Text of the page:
GSI Analysis: New Jersey GDP & personal income strong in Q3

Personal income also grew faster than nation, led by gains in earnings

The U.S. Bureau of Economic Analysis issued its report on the Gross Domestic Product by State and Personal Income by State for the third quarter of 2022. And there was good news for New Jersey, according to one expert.

While real GDP increased in 47 states and the District of Columbia in the third quarter, Charles Steindel, former chief economist of the state of New Jersey, analyzed the report for the Garden State Initiative and highlighted some other good economic numbers.

New Jersey’s real GDP grew at a healthy 3.9% annual rate in the third quarter. That was higher than the nation’s 3.2% figure and ranked us 10th in the nation — and higher than any other state in the Northeast. In the second quarter, we were hurt by odd weakness in nondurable goods manufacturing, but, in the third quarter, we were aided by a marked rebound in that sector.

Personal income in the state was also strong in the third quarter; in fact, it grew in all 50 states and the District of Columbia. For New Jersey, it grew at a 5.5% rate — 18th in the nation.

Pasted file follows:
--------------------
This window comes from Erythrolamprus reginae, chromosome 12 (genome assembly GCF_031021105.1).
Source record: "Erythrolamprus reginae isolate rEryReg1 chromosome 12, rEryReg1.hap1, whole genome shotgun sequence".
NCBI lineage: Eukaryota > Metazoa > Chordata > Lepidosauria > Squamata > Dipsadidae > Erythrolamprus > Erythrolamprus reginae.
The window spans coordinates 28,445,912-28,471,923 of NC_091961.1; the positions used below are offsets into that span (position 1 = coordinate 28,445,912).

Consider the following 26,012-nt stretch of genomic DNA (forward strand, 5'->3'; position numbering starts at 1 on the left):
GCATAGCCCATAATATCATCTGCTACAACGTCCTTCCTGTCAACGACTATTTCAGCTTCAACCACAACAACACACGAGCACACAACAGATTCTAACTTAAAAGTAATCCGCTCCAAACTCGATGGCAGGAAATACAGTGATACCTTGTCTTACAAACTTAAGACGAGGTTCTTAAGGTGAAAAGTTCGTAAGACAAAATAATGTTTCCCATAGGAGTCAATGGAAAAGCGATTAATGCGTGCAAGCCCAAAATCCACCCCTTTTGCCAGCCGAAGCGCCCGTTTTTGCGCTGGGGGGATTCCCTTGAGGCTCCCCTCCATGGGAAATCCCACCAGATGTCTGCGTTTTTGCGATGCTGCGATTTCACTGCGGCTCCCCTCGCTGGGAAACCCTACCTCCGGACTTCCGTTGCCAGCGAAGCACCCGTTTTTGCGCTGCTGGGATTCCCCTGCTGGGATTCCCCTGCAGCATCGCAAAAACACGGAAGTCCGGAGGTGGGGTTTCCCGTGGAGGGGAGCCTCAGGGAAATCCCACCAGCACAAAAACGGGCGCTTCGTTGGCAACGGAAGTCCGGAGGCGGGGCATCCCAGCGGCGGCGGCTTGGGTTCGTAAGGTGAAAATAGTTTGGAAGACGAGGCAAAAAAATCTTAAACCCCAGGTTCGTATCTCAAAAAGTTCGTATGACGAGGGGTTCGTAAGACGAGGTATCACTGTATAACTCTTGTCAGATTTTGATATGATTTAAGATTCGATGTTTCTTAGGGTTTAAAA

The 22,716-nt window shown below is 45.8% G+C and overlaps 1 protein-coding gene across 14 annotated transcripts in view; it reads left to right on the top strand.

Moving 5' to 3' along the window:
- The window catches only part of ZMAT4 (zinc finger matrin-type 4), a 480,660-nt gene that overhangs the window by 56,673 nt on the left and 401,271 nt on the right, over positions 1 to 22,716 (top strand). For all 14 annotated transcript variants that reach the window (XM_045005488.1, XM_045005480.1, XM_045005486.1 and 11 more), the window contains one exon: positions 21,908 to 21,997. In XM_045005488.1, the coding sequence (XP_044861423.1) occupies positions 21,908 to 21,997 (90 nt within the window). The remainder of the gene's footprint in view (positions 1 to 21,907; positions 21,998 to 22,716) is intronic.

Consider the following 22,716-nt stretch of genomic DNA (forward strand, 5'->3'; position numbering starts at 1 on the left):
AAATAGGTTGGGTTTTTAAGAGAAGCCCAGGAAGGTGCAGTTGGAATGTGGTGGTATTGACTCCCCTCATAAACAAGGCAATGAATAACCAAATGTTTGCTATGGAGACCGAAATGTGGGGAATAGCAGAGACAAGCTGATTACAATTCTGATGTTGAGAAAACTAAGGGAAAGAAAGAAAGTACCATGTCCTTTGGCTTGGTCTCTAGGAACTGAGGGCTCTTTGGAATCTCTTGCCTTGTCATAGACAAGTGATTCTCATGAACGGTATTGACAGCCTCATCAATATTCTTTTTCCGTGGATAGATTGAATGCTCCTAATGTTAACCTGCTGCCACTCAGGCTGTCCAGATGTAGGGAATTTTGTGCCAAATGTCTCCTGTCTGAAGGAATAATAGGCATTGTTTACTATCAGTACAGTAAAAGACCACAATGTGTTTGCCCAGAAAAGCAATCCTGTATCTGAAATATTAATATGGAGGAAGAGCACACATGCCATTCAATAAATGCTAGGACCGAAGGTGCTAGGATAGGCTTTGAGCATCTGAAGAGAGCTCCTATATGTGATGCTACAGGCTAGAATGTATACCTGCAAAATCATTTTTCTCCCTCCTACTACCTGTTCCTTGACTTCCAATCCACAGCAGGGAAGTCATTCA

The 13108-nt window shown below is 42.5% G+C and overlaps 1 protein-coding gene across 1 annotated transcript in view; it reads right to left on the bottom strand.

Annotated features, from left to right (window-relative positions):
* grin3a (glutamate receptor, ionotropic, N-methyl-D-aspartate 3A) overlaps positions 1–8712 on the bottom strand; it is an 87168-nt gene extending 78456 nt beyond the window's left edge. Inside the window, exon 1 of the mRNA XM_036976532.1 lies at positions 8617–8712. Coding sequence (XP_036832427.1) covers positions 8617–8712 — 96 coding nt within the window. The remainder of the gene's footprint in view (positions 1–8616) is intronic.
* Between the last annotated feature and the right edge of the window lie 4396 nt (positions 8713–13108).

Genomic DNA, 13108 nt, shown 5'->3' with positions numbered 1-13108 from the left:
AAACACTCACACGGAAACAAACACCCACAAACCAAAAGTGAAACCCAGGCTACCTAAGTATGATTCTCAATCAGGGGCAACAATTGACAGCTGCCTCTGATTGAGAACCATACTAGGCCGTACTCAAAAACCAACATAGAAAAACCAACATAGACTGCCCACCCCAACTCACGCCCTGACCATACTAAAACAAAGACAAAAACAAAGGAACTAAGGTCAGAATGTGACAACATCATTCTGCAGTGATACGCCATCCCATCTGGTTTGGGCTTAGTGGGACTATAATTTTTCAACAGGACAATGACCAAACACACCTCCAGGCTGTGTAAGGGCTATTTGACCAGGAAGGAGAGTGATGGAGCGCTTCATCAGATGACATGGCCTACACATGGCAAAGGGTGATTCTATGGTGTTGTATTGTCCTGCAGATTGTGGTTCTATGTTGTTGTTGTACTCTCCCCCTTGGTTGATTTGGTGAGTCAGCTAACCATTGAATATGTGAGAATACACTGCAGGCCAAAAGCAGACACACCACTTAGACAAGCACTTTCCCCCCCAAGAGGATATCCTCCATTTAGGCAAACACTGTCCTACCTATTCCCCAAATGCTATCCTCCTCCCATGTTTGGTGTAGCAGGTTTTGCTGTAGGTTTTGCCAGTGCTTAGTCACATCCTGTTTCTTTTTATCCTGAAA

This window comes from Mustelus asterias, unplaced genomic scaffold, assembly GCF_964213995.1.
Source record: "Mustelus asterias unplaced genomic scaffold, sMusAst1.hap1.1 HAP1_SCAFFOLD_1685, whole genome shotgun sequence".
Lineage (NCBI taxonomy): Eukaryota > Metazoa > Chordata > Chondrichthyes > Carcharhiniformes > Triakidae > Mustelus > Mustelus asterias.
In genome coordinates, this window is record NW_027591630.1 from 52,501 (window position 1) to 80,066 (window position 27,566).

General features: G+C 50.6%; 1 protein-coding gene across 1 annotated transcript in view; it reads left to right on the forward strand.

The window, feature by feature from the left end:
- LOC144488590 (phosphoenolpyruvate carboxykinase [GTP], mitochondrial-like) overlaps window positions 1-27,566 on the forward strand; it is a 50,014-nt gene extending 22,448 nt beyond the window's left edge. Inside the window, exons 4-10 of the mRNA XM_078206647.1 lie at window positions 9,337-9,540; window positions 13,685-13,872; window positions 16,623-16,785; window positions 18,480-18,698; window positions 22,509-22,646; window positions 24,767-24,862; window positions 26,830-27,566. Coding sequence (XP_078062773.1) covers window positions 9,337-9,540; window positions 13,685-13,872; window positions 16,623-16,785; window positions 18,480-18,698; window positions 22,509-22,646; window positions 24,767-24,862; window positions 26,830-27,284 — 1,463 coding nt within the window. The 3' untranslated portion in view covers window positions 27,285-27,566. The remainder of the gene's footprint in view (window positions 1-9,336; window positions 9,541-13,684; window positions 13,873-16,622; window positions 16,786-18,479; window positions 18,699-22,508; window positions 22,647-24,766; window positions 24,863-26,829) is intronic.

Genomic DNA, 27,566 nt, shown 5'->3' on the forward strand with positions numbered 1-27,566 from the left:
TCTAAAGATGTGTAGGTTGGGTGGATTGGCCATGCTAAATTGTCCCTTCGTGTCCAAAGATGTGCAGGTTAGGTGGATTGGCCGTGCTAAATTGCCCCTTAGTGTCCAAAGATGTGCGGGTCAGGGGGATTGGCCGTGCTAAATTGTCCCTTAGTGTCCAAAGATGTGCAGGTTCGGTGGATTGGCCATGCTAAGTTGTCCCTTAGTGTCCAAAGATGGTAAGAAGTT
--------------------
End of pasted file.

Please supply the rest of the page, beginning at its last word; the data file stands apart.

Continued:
Is inflation impacting New Jersey income growth?

Steindel said the natural question is how much inflation has taken off from the state’s income growth — are price increases in New Jersey slower, faster or the same as the national numbers? Surprisingly, Steindel said price increases have apparently been, on average, no higher and, perhaps, a bit lower recently in this area than elsewhere.

As of November, the Consumer Price Index for the New York-Newark-New Jersey area was 5.9% higher than in November 2021, compared with a national increase of 7%. The latest figure for the Philadelphia-Camden-Wilmington area is from October; that was up 7.8% from a year earlier, matching the national mark. Furthermore, last week the U.S. Bureau of Economic Analysis released estimates for 2021 of real and current-dollar spending by state. New Jersey’s price index grew 2.6% last year, which was noticeably under the 4% national increase.

Of course, relatively low growth in a year or two doesn’t alter the fact that the level of prices here is much higher than the national average. BEA estimates that the cost of living in 2021 in New Jersey was 9.1% higher than average. This gap is almost entirely due to higher housing (34.6%) and utility (17.9%) costs.